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The Governance of Accounting Academia: Issues for a Debate


  • Rihab Khalifa
  • Paolo Quattrone


Philosophy and sociology of science have devoted significant attention to processes which define what counts as valid scientific knowledge thus making the producers of such knowledge legitimate academics at the expense of those who do not conform to the cliche. In accounting, too, a vibrant debate has augmented our understanding of the conditions which make certain kinds of accounting knowledge more acceptable than others. The debate included, but was not limited to, issues such as, the institutional arrangements of accounting academic associations and doctoral training regimes and how these shape journals' editorial boards and the selection of published articles. This introduction aims to reopen that debate on the two realms of institutions and practices. In terms of institutional arrangements, we note relevant changes in the forces which contribute to define the quality and relevance of accounting knowledge. We discuss the institutional space towards which accounting departments and scholars are increasingly migrating, that is, business schools. These are often separated from universities and operate under pressures which are sometimes only marginally academic in nature. In terms of practices, we observe changes in academic training regimes which favour the proliferation of opportunistic behaviours. These changes call for a debate on the governance of accounting academia, if academia is to be a knowledge and ethical, and not simply rather a business enterprise.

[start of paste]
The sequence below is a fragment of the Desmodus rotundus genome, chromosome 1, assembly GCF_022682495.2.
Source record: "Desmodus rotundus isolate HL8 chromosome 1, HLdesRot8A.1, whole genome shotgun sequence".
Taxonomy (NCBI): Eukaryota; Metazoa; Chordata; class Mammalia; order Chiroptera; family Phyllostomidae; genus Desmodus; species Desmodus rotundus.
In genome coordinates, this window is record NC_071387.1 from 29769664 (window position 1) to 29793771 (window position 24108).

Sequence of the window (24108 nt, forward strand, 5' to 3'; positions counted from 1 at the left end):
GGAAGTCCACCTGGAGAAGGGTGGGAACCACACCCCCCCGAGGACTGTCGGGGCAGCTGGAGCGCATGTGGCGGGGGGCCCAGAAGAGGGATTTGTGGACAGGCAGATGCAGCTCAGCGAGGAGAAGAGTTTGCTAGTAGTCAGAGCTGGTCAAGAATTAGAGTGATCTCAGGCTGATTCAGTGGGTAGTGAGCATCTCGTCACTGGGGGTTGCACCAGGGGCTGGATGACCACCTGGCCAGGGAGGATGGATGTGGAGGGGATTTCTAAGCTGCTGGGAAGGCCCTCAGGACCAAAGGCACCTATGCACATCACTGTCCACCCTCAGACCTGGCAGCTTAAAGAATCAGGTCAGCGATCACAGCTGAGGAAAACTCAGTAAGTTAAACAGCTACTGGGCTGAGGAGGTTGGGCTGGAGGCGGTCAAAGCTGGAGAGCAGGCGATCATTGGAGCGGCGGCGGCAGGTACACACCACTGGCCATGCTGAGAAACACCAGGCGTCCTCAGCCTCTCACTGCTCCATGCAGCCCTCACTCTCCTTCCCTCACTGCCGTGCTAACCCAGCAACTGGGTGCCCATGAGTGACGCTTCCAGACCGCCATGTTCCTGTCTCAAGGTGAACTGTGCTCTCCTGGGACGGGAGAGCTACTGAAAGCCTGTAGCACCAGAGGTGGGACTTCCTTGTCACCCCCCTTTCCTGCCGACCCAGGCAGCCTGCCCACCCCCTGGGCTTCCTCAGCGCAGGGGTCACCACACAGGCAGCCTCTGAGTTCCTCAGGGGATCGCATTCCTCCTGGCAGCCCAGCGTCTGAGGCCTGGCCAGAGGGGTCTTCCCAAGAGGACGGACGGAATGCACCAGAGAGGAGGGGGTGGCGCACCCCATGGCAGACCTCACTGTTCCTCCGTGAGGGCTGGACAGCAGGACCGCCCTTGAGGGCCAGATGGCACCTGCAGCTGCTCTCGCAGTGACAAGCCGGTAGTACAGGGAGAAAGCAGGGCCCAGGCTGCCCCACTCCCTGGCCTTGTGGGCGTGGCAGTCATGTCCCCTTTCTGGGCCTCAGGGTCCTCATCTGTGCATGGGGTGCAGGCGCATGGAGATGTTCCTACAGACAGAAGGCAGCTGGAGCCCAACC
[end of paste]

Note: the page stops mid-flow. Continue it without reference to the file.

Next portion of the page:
Suggested Citation

  • Rihab Khalifa & Paolo Quattrone, 2008. "The Governance of Accounting Academia: Issues for a Debate," European Accounting Review, Taylor & Francis Journals, vol. 17(1), pages 65-86.
  • Handle: RePEc:taf:euract:v:17:y:2008:i:1:p:65-86
    DOI: 10.1080/09638180801971913

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    Cited by:

    1. Alina Beattrice Vladu, 2015. "Do Accounting Practitioners Use Accounting Research Results?," Annals - Economy Series, Constantin Brancusi University, Faculty of Economics, vol. 3, pages 10-14, June.
    2. repec:spr:busres:v:10:y:2017:i:2:d:10.1007_s40685-017-0046-y is not listed on IDEAS
    3. Palea, Vera, 2015. "Journal Rankings and the Sustainability of Diversity in Accounting Research," Department of Economics and Statistics Cognetti de Martiis. Working Papers 201546, University of Turin.
    4. Deryl Northcott & Simon Linacre, 2010. "Producing Spaces for Academic Discourse: The Impact of Research Assessment Exercises and Journal Quality Rankings," Australian Accounting Review, CPA Australia, vol. 20(1), pages 38-54, March.
    5. Wm. Dennis Huber, 2016. "Deep impact: impact factors and accounting research," International Journal of Critical Accounting, Inderscience Enterprises Ltd, vol. 8(1), pages 56-67.
    6. Lukka, Kari & Modell, Sven, 2010. "Validation in interpretive management accounting research," Accounting, Organizations and Society, Elsevier, vol. 35(4), pages 462-477, May.

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